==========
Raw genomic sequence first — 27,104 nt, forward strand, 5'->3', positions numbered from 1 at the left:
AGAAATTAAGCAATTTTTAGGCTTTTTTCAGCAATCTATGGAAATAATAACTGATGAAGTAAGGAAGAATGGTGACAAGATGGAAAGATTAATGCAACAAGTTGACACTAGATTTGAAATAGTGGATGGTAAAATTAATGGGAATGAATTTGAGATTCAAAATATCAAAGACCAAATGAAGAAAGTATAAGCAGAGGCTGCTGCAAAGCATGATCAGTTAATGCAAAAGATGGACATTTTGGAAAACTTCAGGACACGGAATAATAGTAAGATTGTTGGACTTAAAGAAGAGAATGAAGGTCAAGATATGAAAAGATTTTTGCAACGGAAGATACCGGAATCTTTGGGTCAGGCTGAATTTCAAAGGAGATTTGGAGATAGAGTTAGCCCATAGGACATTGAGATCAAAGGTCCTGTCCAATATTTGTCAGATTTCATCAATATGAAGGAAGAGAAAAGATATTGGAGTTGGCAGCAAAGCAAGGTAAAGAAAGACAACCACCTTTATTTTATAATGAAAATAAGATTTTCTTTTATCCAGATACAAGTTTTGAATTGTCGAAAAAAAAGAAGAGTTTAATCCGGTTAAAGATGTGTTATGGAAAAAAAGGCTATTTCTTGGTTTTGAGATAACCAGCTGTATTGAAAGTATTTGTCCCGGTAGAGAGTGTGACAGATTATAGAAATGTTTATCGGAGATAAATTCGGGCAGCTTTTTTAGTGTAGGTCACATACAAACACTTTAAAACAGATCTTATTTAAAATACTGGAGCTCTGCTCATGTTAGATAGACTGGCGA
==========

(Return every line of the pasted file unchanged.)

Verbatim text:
Raw genomic sequence first — 27,104 nt, forward strand, 5'->3', positions numbered from 1 at the left:
AGAAATTAAGCAATTTTTAGGCTTTTTTCAGCAATCTATGGAAATAATAACTGATGAAGTAAGGAAGAATGGTGACAAGATGGAAAGATTAATGCAACAAGTTGACACTAGATTTGAAATAGTGGATGGTAAAATTAATGGGAATGAATTTGAGATTCAAAATATCAAAGACCAAATGAAGAAAGTATAAGCAGAGGCTGCTGCAAAGCATGATCAGTTAATGCAAAAGATGGACATTTTGGAAAACTTCAGGACACGGAATAATAGTAAGATTGTTGGACTTAAAGAAGAGAATGAAGGTCAAGATATGAAAAGATTTTTGCAACGGAAGATACCGGAATCTTTGGGTCAGGCTGAATTTCAAAGGAGATTTGGAGATAGAGTTAGCCCATAGGACATTGAGATCAAAGGTCCTGTCCAATATTTGTCAGATTTCATCAATATGAAGGAAGAGAAAAGATATTGGAGTTGGCAGCAAAGCAAGGTAAAGAAAGACAACCACCTTTATTTTATAATGAAAATAAGATTTTCTTTTATCCAGATACAAGTTTTGAATTGTCGAAAAAAAAGAAGAGTTTAATCCGGTTAAAGATGTGTTATGGAAAAAAAGGCTATTTCTTGGTTTTGAGATAACCAGCTGTATTGAAAGTATTTGTCCCGGTAGAGAGTGTGACAGATTATAGAAATGTTTATCGGAGATAAATTCGGGCAGCTTTTTTAGTGTAGGTCACATACAAACACTTTAAAACAGATCTTATTTAAAATACTGGAGCTCTGCTCATGTTAGATAGACTGGCGA